IS IT FOR CANONISTS, OR FOR THEOLOGIANS, TO DECIDE WHAT IS HERESY? - WILLIAM OF OCKHAM BOOK 1 CHAPTER 5
Student: IT SEEMS TO ME that you have reported a reasonable reply to the second argument. And now I ask that you relate to me how reply is made to the third argument.
Master: Some people reply to the third argument by saying that the highest pontiff ought to have knowledge of sacred letters, and also ought to be learned in the sacred canons. And therefore it pertains to him especially, with the advice and agreement of a general council, to appoint a creed and rightly to distinguish the articles of faith. But in appointing a creed and distinguishing the articles of faith, and, by the same argument, in pronouncing validly what assertion should be regarded as catholic and what as heretical, he should rely chiefly on theology; secondarily, however, he can base himself on the sacred canons. And it can be concluded from that argument, therefore, that it pertains chiefly to theologians to decide by teaching, not by imposing a law on others, which assertion should be counted as catholic and which heretical.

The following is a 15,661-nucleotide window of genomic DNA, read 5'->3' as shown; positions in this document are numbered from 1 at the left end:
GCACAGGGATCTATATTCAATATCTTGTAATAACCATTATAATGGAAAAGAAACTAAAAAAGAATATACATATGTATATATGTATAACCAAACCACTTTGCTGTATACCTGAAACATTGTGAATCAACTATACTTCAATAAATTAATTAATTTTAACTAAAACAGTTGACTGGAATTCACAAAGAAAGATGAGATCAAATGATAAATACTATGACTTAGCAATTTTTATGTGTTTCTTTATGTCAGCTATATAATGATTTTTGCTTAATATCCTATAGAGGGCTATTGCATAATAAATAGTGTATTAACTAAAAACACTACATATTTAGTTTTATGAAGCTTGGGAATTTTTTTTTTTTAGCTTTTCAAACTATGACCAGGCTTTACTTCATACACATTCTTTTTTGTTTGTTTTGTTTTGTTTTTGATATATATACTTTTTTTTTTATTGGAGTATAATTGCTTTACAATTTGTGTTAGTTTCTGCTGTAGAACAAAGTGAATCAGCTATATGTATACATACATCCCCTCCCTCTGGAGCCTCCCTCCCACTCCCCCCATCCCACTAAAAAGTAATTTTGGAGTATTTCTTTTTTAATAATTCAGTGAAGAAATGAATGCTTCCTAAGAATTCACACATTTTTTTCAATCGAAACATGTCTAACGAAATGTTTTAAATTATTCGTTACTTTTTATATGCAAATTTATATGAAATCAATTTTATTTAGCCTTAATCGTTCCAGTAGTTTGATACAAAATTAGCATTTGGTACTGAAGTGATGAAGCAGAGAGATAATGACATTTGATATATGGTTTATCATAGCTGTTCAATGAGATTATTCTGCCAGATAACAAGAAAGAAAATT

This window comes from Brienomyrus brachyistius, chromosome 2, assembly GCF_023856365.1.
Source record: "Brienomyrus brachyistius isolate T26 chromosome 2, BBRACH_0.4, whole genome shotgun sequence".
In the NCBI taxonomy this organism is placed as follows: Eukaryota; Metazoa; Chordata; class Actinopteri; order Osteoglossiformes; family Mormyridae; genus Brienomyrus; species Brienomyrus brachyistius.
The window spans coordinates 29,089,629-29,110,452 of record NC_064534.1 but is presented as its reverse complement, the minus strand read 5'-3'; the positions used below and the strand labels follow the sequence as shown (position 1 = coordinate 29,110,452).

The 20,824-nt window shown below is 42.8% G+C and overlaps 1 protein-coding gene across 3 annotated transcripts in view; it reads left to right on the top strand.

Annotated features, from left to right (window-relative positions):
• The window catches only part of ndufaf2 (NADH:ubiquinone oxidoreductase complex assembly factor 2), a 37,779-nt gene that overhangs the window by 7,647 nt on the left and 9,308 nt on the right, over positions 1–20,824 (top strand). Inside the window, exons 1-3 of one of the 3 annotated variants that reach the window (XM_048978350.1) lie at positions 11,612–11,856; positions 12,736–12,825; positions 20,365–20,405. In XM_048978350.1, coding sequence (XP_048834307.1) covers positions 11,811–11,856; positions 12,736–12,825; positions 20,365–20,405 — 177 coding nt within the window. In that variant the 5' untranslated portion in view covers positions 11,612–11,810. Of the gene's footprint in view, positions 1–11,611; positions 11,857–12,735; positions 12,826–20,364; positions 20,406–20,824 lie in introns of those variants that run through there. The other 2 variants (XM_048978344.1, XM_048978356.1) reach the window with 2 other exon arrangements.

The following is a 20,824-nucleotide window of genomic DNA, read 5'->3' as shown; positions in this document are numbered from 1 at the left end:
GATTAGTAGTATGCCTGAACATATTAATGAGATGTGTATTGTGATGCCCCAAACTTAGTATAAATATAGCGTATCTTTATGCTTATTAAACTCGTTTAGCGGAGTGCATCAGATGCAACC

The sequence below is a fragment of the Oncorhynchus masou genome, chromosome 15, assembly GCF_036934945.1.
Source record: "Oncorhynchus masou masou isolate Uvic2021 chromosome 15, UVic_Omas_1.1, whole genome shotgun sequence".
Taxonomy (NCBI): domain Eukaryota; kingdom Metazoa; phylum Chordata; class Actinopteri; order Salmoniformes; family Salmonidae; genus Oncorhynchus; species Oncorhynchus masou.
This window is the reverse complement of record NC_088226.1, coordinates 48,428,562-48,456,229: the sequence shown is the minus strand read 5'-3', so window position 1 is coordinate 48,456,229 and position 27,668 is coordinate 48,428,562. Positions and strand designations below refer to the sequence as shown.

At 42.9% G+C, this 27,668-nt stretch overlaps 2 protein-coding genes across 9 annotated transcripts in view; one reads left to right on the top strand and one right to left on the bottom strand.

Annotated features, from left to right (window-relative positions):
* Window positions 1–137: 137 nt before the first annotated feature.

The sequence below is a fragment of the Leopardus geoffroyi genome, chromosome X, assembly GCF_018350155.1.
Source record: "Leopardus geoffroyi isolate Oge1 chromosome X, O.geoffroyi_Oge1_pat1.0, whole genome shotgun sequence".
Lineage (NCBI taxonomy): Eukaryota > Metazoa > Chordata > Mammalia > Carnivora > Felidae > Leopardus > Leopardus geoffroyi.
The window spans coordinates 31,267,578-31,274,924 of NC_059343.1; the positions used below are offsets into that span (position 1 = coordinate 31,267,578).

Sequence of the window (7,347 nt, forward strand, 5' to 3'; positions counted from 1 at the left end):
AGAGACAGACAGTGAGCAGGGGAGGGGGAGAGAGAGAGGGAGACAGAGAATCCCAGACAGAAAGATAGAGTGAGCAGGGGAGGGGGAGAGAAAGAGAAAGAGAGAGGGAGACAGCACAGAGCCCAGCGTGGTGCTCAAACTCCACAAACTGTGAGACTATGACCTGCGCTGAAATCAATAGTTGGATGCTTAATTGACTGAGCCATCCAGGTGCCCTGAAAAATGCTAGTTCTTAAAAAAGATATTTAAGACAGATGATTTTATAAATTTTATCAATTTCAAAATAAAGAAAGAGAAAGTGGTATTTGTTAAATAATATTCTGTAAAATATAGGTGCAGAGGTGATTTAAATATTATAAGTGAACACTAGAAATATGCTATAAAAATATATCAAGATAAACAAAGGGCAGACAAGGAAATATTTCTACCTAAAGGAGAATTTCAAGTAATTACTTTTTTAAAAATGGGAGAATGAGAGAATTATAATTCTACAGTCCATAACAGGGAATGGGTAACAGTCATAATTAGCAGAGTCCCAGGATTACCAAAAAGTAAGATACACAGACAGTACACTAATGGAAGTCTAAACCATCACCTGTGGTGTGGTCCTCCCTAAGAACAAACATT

Student: I think that anyone with understanding who reads what you have written will hold it as indubitable that it does not pertain to canonists to judge of many assertions whether they should be considered catholic or heretical, and that when canonists decide about any assertions whether they should be counted as catholic or heretical they must have recourse to theology if they want to resolve [the question] deeply, especially since no assertion should be considered truly catholic or heretical except on the grounds that it agrees with or conflicts with theology. I do not think, therefore, that any learned person should in any way opine that the oft-mentioned decision pertains chiefly to canonists who are not theologians.
WILLIAM OF OCKHAM, DIALOGUS
part 1, prologue and book 1
Text and translation by John Kilcullen and John Scott
as at december, 2003